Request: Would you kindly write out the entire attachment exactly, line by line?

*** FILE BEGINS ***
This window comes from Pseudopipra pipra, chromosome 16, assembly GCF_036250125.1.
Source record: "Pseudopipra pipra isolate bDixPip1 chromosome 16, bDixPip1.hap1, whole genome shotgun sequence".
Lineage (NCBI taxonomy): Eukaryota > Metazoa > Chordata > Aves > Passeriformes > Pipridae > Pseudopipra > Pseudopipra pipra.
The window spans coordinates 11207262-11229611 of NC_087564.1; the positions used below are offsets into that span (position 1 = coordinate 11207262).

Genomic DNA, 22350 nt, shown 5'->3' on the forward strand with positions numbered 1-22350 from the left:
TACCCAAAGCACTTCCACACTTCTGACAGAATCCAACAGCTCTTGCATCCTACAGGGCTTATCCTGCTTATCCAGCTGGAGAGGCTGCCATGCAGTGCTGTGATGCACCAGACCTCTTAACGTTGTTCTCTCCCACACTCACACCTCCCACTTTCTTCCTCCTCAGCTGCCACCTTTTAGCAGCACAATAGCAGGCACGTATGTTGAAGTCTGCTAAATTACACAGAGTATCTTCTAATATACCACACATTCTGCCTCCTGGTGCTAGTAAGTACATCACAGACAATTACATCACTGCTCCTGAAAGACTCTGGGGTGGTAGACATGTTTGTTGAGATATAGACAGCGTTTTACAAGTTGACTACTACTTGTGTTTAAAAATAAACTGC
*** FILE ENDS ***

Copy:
This window comes from Pseudopipra pipra, chromosome 16, assembly GCF_036250125.1.
Source record: "Pseudopipra pipra isolate bDixPip1 chromosome 16, bDixPip1.hap1, whole genome shotgun sequence".
Lineage (NCBI taxonomy): Eukaryota > Metazoa > Chordata > Aves > Passeriformes > Pipridae > Pseudopipra > Pseudopipra pipra.
The window spans coordinates 11207262-11229611 of NC_087564.1; the positions used below are offsets into that span (position 1 = coordinate 11207262).

Genomic DNA, 22350 nt, shown 5'->3' on the forward strand with positions numbered 1-22350 from the left:
TACCCAAAGCACTTCCACACTTCTGACAGAATCCAACAGCTCTTGCATCCTACAGGGCTTATCCTGCTTATCCAGCTGGAGAGGCTGCCATGCAGTGCTGTGATGCACCAGACCTCTTAACGTTGTTCTCTCCCACACTCACACCTCCCACTTTCTTCCTCCTCAGCTGCCACCTTTTAGCAGCACAATAGCAGGCACGTATGTTGAAGTCTGCTAAATTACACAGAGTATCTTCTAATATACCACACATTCTGCCTCCTGGTGCTAGTAAGTACATCACAGACAATTACATCACTGCTCCTGAAAGACTCTGGGGTGGTAGACATGTTTGTTGAGATATAGACAGCGTTTTACAAGTTGACTACTACTTGTGTTTAAAAATAAACTGC